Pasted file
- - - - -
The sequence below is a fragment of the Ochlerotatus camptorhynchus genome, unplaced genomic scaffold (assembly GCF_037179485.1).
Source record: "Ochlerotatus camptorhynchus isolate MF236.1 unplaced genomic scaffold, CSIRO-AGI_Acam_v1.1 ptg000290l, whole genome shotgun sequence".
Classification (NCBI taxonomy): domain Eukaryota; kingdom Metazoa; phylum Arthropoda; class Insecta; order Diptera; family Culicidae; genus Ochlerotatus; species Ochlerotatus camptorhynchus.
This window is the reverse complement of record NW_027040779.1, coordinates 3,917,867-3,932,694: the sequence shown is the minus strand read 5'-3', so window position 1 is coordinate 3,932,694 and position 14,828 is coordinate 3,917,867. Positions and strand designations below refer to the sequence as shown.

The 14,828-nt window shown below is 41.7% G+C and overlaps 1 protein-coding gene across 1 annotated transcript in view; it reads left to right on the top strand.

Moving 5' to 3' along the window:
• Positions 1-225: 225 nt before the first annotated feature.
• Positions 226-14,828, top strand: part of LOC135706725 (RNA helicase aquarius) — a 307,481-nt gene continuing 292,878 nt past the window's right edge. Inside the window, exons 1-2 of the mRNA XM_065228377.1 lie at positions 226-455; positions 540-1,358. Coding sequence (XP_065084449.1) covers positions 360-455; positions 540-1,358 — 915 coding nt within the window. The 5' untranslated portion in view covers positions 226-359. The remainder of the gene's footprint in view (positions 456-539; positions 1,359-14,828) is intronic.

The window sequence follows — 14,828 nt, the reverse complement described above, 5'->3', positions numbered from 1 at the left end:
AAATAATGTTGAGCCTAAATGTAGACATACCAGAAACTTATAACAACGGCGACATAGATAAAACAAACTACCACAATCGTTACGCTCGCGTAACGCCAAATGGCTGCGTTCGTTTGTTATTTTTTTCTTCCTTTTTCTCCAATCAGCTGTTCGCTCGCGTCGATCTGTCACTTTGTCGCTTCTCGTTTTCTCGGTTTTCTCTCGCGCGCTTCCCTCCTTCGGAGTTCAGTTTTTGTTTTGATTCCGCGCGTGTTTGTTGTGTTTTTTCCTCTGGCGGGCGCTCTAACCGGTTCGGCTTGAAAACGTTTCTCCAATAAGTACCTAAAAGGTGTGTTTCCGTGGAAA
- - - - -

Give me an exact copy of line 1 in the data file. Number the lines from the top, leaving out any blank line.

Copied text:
The sequence below is a fragment of the Ochlerotatus camptorhynchus genome, unplaced genomic scaffold (assembly GCF_037179485.1).